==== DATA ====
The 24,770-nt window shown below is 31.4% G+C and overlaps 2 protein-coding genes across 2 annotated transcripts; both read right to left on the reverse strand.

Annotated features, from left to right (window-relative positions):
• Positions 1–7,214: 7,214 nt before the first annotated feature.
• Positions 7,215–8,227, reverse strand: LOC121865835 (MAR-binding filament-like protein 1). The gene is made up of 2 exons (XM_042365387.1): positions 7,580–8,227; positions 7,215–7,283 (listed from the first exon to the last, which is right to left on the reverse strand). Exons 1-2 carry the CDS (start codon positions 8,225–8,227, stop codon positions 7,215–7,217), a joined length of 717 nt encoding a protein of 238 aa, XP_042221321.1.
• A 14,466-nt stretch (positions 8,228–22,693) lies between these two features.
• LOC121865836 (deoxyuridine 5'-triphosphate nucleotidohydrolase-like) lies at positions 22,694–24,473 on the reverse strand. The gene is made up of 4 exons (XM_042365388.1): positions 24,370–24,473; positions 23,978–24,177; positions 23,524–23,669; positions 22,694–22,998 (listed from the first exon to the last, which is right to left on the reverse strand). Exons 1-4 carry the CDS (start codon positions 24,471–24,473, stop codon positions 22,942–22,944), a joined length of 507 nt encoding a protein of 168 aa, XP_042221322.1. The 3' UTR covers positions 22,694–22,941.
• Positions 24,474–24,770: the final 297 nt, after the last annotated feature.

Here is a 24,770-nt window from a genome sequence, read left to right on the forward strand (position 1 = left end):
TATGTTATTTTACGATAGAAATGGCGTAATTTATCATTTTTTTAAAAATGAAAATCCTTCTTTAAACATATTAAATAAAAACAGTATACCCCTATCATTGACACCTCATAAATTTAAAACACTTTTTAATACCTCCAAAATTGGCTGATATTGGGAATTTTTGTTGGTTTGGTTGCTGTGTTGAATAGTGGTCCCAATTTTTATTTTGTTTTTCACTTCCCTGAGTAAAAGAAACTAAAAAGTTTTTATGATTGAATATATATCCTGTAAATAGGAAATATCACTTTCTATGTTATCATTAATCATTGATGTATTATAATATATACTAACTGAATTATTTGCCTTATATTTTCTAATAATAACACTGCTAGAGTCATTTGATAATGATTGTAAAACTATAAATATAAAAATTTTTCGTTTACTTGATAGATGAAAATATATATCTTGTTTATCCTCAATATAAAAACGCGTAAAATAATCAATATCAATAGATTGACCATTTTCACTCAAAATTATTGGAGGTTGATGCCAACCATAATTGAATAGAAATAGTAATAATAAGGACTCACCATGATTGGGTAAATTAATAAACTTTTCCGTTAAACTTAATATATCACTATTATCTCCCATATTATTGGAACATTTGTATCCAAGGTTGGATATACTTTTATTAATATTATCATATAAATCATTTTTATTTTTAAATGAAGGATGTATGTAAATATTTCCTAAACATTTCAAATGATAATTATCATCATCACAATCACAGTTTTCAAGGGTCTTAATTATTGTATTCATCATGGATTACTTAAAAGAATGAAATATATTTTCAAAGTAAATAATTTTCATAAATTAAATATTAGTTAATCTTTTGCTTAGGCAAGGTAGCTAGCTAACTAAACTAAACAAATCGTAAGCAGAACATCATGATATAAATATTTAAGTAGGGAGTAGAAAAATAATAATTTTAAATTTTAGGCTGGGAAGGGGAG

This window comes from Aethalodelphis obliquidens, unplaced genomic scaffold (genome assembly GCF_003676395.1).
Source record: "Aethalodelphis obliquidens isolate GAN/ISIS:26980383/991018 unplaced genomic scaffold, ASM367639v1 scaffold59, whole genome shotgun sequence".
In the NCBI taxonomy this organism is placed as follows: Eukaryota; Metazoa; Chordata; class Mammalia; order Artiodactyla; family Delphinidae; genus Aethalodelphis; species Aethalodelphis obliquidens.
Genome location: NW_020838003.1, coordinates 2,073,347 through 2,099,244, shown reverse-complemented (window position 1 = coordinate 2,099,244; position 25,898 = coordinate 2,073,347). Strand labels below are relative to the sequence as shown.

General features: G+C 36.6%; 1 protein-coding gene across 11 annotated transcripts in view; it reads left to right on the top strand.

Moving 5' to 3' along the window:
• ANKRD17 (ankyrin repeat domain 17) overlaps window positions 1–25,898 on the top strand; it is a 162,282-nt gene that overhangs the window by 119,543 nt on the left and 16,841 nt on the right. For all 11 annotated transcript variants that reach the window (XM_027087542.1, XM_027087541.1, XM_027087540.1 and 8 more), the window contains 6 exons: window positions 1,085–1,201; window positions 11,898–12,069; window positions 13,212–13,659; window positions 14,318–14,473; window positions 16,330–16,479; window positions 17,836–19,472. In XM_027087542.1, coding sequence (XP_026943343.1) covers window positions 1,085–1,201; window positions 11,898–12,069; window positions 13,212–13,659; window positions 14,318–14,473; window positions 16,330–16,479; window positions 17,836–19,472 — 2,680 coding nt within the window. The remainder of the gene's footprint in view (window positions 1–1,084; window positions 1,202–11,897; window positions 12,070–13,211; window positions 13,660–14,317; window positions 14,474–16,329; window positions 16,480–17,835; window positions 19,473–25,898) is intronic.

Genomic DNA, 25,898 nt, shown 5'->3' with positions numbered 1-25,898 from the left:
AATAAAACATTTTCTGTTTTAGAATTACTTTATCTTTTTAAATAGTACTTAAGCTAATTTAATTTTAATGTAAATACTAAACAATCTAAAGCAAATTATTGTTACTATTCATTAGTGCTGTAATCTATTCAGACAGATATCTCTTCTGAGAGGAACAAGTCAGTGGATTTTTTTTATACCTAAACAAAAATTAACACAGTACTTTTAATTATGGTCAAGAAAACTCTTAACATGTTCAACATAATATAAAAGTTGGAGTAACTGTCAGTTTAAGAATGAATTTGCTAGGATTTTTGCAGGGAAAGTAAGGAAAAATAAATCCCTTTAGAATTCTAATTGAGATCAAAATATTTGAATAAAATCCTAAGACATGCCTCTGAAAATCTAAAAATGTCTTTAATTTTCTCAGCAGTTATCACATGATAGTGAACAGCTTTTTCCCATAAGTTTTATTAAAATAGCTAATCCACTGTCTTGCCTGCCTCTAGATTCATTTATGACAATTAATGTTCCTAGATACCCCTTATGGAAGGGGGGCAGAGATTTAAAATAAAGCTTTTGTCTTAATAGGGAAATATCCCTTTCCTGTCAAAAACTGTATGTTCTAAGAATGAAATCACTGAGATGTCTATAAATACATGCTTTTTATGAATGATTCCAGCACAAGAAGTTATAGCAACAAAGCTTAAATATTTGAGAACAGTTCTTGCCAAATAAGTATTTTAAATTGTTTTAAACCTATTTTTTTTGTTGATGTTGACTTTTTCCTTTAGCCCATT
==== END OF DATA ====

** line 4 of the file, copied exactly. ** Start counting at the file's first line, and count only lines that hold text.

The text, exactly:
• Positions 7,215–8,227, reverse strand: LOC121865835 (MAR-binding filament-like protein 1). The gene is made up of 2 exons (XM_042365387.1): positions 7,580–8,227; positions 7,215–7,283 (listed from the first exon to the last, which is right to left on the reverse strand). Exons 1-2 carry the CDS (start codon positions 8,225–8,227, stop codon positions 7,215–7,217), a joined length of 717 nt encoding a protein of 238 aa, XP_042221321.1.